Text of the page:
The first-quarter performance of different stock-market sectors was unusually divergent, and followed an unexpected pattern.  Higher-risk, more economy-sensitive sectors (e.g., capital goods, financial services, technology) greatly outperformed more consistent, higher-dividend-paying names in areas like consumer staples, health care and utilities (which had been in favor through much of 2011).  This shifting pattern, atypical in a mature bull market, led some observers to opine that – following the August-October market swoon that just grazed the minus-20% threshold generally associated with a bear market – the post-October rally might actually be a ‘new’ bull market.  Stay tuned.


Looking ahead to the remainder of 2012, several key storylines seem likely to influence the financial markets.  Probably most important will be whether (or not) the recently improved pace of U.S. economic activity is sustained.  Growth trends abroad will be a second area to watch, with both Europe and major emerging markets in a state of flux.  The nuclear standoff with Iran and the uprising in Syria will also bear close monitoring.  And finally, shifting perceptions of the likely outcome of the November election could have important incremental effects on the markets.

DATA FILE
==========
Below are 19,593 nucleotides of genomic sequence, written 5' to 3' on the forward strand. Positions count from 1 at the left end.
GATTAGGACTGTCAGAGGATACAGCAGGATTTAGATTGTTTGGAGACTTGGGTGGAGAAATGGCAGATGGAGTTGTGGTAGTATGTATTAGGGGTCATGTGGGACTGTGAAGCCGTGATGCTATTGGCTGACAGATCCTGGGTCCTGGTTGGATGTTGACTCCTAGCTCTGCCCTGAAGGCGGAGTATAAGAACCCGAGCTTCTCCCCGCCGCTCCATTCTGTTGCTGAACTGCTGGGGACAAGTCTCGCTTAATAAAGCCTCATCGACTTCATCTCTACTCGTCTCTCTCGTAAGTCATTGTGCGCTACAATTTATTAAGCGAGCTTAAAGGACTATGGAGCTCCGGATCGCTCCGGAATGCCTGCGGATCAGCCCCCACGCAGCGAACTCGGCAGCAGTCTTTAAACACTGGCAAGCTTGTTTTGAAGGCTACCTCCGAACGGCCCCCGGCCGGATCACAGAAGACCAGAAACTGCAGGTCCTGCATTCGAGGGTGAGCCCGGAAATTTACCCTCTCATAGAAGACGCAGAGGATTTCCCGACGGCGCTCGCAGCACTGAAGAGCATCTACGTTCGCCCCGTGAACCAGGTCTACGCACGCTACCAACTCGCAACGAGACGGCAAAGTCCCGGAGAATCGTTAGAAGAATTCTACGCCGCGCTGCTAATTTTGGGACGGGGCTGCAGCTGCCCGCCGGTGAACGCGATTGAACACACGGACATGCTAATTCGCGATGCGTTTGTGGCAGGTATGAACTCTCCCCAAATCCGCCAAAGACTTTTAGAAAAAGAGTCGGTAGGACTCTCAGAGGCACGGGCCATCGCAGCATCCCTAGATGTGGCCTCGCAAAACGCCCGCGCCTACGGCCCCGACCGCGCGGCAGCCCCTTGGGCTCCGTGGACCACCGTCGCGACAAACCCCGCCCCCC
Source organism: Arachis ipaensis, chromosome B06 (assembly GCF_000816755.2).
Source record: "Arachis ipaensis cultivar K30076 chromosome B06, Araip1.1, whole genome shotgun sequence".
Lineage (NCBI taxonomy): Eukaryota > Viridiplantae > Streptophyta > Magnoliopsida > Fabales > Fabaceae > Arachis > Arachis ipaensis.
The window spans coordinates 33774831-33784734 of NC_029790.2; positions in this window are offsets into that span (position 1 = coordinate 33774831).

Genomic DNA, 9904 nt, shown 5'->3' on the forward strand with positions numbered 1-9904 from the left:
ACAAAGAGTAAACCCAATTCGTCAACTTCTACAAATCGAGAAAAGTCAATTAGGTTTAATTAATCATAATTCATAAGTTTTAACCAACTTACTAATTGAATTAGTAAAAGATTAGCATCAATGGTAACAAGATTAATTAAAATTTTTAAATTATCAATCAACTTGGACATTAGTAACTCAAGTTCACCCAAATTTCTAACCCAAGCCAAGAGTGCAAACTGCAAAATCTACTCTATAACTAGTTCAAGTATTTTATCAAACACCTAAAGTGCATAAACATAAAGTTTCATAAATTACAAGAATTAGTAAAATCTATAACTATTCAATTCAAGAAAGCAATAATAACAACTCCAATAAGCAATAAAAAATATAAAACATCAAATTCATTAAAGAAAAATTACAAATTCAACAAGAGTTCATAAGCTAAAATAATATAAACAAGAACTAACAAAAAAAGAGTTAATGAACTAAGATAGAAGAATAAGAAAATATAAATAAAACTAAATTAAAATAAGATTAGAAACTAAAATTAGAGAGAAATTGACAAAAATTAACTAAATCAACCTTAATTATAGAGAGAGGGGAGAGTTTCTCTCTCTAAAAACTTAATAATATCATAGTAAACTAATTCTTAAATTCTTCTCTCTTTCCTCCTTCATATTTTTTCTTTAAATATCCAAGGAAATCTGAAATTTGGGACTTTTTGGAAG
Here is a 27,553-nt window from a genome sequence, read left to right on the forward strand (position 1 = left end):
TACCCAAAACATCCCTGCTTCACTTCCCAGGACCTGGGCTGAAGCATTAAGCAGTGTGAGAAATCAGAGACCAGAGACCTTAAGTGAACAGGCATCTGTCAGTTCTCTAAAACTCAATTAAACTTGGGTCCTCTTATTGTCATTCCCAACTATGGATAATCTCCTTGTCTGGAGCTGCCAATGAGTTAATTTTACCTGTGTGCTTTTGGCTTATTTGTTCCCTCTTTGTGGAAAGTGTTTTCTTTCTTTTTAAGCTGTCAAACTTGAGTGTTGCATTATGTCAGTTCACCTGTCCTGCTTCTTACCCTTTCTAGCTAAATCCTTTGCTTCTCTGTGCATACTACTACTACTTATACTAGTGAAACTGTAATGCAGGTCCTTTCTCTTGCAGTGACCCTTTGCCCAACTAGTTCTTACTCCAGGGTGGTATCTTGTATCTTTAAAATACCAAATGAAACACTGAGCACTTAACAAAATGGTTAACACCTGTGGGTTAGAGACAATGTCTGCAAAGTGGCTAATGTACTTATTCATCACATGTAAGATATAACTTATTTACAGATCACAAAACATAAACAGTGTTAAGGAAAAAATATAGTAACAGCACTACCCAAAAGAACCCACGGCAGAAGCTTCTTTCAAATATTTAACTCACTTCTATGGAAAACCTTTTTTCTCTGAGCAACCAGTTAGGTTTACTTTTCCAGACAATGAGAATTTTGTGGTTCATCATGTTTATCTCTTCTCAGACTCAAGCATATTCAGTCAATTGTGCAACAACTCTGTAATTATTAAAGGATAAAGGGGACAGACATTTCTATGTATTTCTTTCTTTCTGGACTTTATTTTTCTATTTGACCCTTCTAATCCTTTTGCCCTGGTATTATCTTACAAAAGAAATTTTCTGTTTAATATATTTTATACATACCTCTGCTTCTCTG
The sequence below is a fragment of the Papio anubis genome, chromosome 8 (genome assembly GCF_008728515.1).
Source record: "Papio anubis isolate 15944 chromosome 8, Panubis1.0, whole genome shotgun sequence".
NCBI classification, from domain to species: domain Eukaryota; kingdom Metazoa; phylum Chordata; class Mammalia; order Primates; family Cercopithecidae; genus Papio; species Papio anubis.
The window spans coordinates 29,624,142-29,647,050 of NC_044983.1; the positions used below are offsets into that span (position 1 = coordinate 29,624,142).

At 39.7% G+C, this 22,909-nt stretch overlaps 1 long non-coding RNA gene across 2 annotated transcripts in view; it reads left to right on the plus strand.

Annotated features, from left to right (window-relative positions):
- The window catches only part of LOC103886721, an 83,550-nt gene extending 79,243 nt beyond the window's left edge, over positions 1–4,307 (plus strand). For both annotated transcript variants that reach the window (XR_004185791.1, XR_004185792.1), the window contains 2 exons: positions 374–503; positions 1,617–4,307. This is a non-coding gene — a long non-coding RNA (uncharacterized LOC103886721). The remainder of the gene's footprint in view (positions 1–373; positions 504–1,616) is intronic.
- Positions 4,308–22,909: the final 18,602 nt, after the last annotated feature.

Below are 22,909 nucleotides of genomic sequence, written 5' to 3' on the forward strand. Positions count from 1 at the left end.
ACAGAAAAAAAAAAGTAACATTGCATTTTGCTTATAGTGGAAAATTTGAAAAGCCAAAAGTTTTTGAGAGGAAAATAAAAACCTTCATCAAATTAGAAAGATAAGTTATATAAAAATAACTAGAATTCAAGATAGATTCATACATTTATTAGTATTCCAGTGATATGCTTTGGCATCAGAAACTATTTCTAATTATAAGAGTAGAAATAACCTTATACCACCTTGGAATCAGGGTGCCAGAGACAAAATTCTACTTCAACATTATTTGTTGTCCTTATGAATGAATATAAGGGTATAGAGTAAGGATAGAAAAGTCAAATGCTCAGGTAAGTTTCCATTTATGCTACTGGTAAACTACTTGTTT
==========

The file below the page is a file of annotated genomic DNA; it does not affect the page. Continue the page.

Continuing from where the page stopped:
We have now seen six months of steady improvement in many measures of domestic economic activity.  But since the current expansion began in 2009, the U.S. economy has experienced several firming periods of similar duration, each eventually giving way to a slowdown that rekindled fears of a ‘double-dip’ recession.  A more durable, sustainable expansion requires confidence – among consumers, business leaders and investors.  And building confidence requires a healthy job market, stable or rising asset values (financial and real-estate), and a positive outlook for disposable income – largely a function of prices (inflation) and taxes.  At this juncture, the financial markets are supportive, real estate is becoming less of a drag, and the job market, while far from robust, has begun to look meaningfully better.  But the recent spike in gasoline prices and ongoing uncertainty surrounding fiscal policy (i.e., taxes and spending) are obvious hindrances.  Many observers believe house prices are near an inflexion point, and will be rising before long.  We also suspect, barring a worsening confrontation with Iran, that subdued global growth (see below) will allow energy prices to moderate later in the year.  If these assessments are accurate, the recent firming trend may prove more durable than its predecessors.